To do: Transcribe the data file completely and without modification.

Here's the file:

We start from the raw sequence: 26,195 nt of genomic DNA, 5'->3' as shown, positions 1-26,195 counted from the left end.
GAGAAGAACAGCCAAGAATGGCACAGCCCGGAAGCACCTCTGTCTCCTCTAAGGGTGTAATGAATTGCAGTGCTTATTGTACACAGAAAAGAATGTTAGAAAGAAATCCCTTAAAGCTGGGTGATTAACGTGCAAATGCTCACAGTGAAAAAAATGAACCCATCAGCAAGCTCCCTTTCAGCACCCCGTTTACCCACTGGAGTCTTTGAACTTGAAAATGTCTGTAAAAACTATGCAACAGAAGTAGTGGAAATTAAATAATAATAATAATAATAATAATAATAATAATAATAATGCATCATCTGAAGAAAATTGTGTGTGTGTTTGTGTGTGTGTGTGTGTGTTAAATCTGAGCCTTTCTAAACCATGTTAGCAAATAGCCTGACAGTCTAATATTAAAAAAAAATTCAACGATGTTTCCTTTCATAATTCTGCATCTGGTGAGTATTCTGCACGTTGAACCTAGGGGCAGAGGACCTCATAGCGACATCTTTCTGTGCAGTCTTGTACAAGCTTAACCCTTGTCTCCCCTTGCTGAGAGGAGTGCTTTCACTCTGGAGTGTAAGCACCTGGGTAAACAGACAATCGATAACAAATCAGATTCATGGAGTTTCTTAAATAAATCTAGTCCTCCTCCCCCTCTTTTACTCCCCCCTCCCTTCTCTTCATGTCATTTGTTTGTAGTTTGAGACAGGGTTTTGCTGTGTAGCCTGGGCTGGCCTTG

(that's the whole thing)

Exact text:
We start from the raw sequence: 26,195 nt of genomic DNA, 5'->3' as shown, positions 1-26,195 counted from the left end.
GAGAAGAACAGCCAAGAATGGCACAGCCCGGAAGCACCTCTGTCTCCTCTAAGGGTGTAATGAATTGCAGTGCTTATTGTACACAGAAAAGAATGTTAGAAAGAAATCCCTTAAAGCTGGGTGATTAACGTGCAAATGCTCACAGTGAAAAAAATGAACCCATCAGCAAGCTCCCTTTCAGCACCCCGTTTACCCACTGGAGTCTTTGAACTTGAAAATGTCTGTAAAAACTATGCAACAGAAGTAGTGGAAATTAAATAATAATAATAATAATAATAATAATAATAATAATAATGCATCATCTGAAGAAAATTGTGTGTGTGTTTGTGTGTGTGTGTGTGTGTTAAATCTGAGCCTTTCTAAACCATGTTAGCAAATAGCCTGACAGTCTAATATTAAAAAAAAATTCAACGATGTTTCCTTTCATAATTCTGCATCTGGTGAGTATTCTGCACGTTGAACCTAGGGGCAGAGGACCTCATAGCGACATCTTTCTGTGCAGTCTTGTACAAGCTTAACCCTTGTCTCCCCTTGCTGAGAGGAGTGCTTTCACTCTGGAGTGTAAGCACCTGGGTAAACAGACAATCGATAACAAATCAGATTCATGGAGTTTCTTAAATAAATCTAGTCCTCCTCCCCCTCTTTTACTCCCCCCTCCCTTCTCTTCATGTCATTTGTTTGTAGTTTGAGACAGGGTTTTGCTGTGTAGCCTGGGCTGGCCTTG